Massachusetts Public Records Act
The Massachusetts Public Records Act is a series of laws designed to guarantee that the public has access to public records of government bodies at all levels in Massachusetts. It is located at Part I, Title X Chapter 66 of the Massachusetts General Laws.
The Massachusetts Open Meetings Act legislates the methods by which public meetings are conducted.
To learn more about how to make a public records request in this state, please see: Massachusetts FOIA procedures
- See also: Massachusetts transparency headlines
- High Costs Make Open Records Seem Closed 2010-11-24 09:18:28
- House speaker cites "legislative immunity" to keep papers secret 2009-08-04 12:58:59
- Brockton superintendent search meeting records are incomplete 2009-06-09 21:47:14
- Closed session on Rojas records blocked 2010-11-24 11:54:49
- State says Cambridge Public Schools can't charge $14K for public records 2009-06-05 14:55:15
- T&G goes to court in records case 2009-06-05 14:33:48
- Yoon says city records should be an open book 2010-11-24 11:39:34
- Less-than-public records 2009-06-05 14:53:13
- Patrick targets ethics lapses 2009-06-05 14:44:58
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Relevant legal cases
- See also: Court cases with an impact on state FOIA
Here is a list of lawsuits in Massachusetts. For more information go the page or go to Massachusetts sunshine lawsuits.
(The cases are listed alphabetically. To order them by year please click the icon to the right of the Year heading)
|Attorney General v. School Committee of Northampton||1978|
|Bello v. South Shore Hospital||1981|
|Bougas v. Chief of Police of Lexington||1976|
|Connelly v. School Committee of Hanover||1991|
|District Attorney for the Plymouth District v. Board of Selectmen of Middleborough||1985|
|Gerstein v. Superintendent Search Screening Committee||1989|
|Ghiglione v. School Committee of Southbridge||1978|
|Globe Newspaper Co. v. Boston Retirement Board||1983|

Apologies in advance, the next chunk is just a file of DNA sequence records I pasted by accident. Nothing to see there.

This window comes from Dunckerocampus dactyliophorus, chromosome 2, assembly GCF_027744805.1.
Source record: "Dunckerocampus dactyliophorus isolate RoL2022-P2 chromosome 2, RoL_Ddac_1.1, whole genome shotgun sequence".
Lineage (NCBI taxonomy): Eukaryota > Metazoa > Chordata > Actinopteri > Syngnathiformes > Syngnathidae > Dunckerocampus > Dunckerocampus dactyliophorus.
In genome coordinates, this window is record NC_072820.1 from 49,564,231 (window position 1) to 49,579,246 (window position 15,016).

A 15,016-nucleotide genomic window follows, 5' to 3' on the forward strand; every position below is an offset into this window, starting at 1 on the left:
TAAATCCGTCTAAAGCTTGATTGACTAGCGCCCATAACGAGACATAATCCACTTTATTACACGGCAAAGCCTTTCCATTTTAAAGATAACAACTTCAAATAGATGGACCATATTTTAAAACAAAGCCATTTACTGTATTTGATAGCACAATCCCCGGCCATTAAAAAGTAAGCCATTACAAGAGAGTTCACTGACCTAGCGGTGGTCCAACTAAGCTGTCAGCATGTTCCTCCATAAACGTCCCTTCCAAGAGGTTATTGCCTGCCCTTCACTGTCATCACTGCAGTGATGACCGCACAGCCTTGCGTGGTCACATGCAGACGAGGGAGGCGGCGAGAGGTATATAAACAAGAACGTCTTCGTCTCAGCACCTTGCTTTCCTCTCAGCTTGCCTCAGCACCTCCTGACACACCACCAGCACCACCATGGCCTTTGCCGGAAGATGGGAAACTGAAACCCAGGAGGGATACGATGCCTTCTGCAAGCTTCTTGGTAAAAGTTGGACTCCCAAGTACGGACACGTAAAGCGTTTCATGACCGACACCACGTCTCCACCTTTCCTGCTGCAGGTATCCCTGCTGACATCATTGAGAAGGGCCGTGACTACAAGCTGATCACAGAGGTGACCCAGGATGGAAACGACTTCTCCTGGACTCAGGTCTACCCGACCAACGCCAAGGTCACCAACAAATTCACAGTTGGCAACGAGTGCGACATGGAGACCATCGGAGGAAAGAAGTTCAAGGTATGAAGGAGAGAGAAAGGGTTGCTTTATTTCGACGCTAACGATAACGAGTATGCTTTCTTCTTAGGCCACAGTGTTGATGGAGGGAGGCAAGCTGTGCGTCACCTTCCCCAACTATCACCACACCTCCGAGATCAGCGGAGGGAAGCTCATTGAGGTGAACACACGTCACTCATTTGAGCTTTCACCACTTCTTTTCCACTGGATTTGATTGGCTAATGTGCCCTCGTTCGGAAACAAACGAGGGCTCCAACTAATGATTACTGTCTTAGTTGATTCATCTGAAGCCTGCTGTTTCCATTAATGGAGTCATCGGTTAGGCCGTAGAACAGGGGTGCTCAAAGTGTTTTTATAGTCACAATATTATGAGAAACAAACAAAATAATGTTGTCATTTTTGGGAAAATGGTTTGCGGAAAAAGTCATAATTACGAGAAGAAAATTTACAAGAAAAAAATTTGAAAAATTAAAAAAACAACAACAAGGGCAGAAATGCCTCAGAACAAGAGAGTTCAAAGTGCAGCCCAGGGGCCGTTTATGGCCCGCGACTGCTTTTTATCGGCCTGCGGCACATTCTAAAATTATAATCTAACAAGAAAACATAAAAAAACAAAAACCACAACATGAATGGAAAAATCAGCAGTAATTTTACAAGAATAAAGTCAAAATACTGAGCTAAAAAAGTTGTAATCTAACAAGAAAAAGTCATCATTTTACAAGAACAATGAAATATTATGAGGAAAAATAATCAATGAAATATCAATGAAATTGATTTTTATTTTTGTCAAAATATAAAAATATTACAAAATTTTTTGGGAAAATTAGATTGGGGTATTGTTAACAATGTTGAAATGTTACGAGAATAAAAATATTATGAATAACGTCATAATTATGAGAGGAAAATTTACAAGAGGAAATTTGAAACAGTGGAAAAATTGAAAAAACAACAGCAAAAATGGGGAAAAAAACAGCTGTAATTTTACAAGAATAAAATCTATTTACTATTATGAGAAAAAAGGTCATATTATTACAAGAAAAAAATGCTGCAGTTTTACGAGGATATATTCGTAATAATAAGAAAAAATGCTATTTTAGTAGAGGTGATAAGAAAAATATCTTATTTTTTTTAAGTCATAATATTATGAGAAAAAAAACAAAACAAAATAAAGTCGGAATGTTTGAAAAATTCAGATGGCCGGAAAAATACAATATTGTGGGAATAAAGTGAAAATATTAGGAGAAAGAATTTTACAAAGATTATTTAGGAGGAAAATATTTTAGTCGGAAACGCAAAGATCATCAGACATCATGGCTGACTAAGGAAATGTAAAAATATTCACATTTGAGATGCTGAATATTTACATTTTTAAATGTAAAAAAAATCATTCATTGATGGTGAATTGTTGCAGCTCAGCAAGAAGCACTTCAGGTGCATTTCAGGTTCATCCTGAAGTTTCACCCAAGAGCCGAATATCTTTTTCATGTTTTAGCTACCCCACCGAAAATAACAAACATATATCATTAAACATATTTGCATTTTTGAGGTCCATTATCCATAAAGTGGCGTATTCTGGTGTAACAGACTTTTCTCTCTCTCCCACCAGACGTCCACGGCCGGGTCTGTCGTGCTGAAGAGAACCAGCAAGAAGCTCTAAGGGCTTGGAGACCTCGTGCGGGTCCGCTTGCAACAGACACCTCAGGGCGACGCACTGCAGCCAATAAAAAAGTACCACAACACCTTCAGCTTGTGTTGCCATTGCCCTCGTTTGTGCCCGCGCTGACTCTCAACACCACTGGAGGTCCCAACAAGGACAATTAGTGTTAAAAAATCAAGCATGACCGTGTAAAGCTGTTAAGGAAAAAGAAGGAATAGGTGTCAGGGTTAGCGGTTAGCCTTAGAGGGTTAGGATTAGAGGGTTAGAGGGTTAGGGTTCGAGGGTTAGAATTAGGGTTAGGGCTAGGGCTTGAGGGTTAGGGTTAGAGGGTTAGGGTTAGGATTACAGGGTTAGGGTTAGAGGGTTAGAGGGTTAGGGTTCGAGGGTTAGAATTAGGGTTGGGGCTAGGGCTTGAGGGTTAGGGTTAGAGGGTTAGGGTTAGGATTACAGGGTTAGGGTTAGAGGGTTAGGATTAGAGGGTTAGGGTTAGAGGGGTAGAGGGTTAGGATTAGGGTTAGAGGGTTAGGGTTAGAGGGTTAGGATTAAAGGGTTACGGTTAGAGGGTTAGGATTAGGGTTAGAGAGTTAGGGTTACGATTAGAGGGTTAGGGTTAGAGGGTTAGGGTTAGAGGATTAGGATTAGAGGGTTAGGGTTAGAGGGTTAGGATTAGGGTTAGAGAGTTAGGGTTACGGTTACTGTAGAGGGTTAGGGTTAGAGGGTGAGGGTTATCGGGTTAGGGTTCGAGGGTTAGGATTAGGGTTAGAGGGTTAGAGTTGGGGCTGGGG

|Hastings & Sons Publishing Co. v. City Treasurer of Lynn||1978|
|Pearson v. Board of Health of Chicopee||1988|
|Pottle v. School Committee of Braintree||1985|
|Yaro v. Board of Appeals of Newburyport||1980|
We do not currently have any legislation for Massachusetts in 2011. To add some, please see WikiProject Proposed state sunshine legislation.
Here are a list of 30 random bills from Massachusetts from 2010. For a full list, please see Massachusetts transparency legislation.
We have no current bill pages for Massachusetts from 2010. This may be due to incomplete research. To add pages, please view ourproject page, WikiProject Proposed state sunshine legislation.
Massachusetts's transparency report card
A 2008 study, BGA - Alper Integrity Index, conducted by the Better Government Association and sponsored by Alper Services, ranked Massachusetts #20 in the nation with an overall percentage of 54.30%. 
A 2007 study, Graded state responsiveness to FOI requests, conducted by BGA and the NFOIC, gave Massachusetts 31 points out of a possible 100, a letter grade of "F", and a ranking of 43 out of the 50 states.
Features of the law
- Compare States: Sunshine variations: Click on the heading to compare your state's law to other state's transparency laws.
The Massachusetts law does not contain a clearly defined declared legal intention.
Public records are defined as, "all books, papers, maps, photographs, recorded tapes, financial statements, statistical tabulations, or other documentary materials or data, regardless of physical form or characteristics, made or received by any officer or employee of any agency" 
- Personal contact information of individuals who own firearms, law enforcement, youth services, social services and department of corrections personnel and victims of crimes 
- Records that are required to be exempted in order to maintain the proper functioning of government (4-7-26-B)